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Rock - Released September 1, 2017 | Motörhead Music

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Even from above, up on his cloud, Lemmy finds a way to stay in touch. Although this Motörhead album released during the summer of 2017 is in fact a compilation album recorded between 1992 and 2015 by the singer/bass player - who passed away on December 28th, 2015 - and his accomplices. Titled Under Cöver, it is indeed ONLY comprised of covers. While the menu is mostly metal (Judas Priest, Ted Nugent, Ozzy Osbourne, Twisted Sister, Metallica, Dio, etc.), it also features unexpected reinterpretations such as God Save The Queen by the Sex Pistols (2000), Rockaway Beach by the Ramones (2002), Heroes by David Bowie (2015) and two Rolling Stones titles, Jumpin’ Jack Flash (2001) and Sympathy For The Devil (2015). Of course, it’s in this kind of repertoire that the late leader of Motörhead is at his most exciting; preserving his inimitable voice sculpted with Jack Daniel’s to make these classics his own. © MD/Qobuz
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Rock - Released August 1, 2013 | Sanctuary Records

There have been dozens and dozens of Motörhead compilations released over the decades, but the first one remains definitive, even if it's not perfect. Released in 1984 as a gap-filler -- for Motörhead were regrouping in the wake of the bandmember shuffling that followed the odd Another Perfect Day album -- No Remorse compiled two-dozen songs across two discs (latter-day editions adding a good serving of bonus tracks, too). Many of the band's best songs to date are here, like "Ace of Spades," "Stay Clean," "Overkill," "Bomber," and "Iron Fist." There are also four new recordings that were cut exclusively for No Remorse: "Killed by Death," "Snaggletooth," "Steal Your Face," and "Locomotive." These four songs were cut by the newly instated four-piece lineup that would go on to record Orgasmatron (1986): guitarists Michael Burston and Phil Campbell, drummer Peter Gill, and of course, bassist/vocalist Lemmy. These new recordings make No Remorse more than a standard greatest-hits package, as do the number of stray recordings compiled here as well. For starters, No Remorse rounds up "Please Don't Touch" and "Emergency," which were released on a 1981 split EP with Girlschool, St. Valentines Day Massacre. It also rounds up an early single ("Louie, Louie") as well as a pair of B-sides ("Too Late, Too Late" and "Like a Nightmare") and a tossed-about live cover "Leaving Here." More than just a simple overview, No Remorse is a collection that caters to newbies as well as completists. And furthermore, it plays well, as the new songs and stray material are sequenced toward the end of each LP side, so the collection ebbs and flows between the familiar and unfamiliar, between the great and good. Granted, a straightforward best-of collection may be more suitable to newcomers looking for a one-stop compilation. For instance, No Remorse doesn't account for the wealth of music Motörhead would release post-1984, and too, it misses a lot of great songs that could have taken the place of the odds and ends rounded up here. So a straight-ahead, single-disc chronological survey would be a nice alternative, especially one that accounts for late-'80s highlights like "Deaf Forever," "Orgasmatron," "Rock 'n' Roll," and "Eat the Rich." But there's something to be said for tradition, and No Remorse is to Motörhead what We Sold Our Soul for Rock 'n' Roll is to Black Sabbath -- an age-old collection that every metalhead seemed to own at some point, the one that seemed to define the band for generations on end. No Remorse is one of those classic albums, no doubt. © Jason Birchmeier /TiVo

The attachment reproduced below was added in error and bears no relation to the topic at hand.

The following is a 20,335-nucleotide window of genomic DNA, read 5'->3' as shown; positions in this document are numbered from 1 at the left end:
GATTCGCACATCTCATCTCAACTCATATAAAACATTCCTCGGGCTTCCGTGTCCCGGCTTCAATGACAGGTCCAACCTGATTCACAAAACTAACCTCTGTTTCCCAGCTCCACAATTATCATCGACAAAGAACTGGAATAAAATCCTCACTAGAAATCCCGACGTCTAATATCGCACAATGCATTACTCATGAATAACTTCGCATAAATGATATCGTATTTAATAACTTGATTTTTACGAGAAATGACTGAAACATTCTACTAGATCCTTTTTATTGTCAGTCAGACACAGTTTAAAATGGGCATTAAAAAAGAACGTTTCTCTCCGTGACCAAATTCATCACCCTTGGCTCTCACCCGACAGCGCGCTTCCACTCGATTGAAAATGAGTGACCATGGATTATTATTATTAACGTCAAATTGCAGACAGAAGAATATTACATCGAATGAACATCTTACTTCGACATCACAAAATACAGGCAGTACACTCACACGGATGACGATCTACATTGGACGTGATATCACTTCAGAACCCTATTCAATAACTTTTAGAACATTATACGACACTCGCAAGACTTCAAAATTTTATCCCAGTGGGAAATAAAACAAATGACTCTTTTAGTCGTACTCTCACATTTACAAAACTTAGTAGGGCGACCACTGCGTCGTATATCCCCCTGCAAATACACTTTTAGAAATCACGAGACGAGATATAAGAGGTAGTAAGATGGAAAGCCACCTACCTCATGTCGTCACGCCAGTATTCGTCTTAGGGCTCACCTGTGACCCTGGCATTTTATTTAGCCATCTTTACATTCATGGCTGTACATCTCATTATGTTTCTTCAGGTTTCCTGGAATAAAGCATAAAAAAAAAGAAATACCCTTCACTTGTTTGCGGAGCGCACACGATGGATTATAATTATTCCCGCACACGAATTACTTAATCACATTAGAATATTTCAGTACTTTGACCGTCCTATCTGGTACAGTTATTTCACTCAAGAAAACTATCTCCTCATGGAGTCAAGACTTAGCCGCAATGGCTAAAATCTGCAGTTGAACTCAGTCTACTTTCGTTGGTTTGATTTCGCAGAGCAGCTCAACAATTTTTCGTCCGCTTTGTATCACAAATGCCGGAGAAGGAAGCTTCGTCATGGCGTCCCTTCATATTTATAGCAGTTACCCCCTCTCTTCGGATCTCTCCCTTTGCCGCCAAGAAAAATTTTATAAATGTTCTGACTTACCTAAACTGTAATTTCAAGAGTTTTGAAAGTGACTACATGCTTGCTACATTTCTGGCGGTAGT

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Rock - Released August 8, 2013 | Sanctuary Records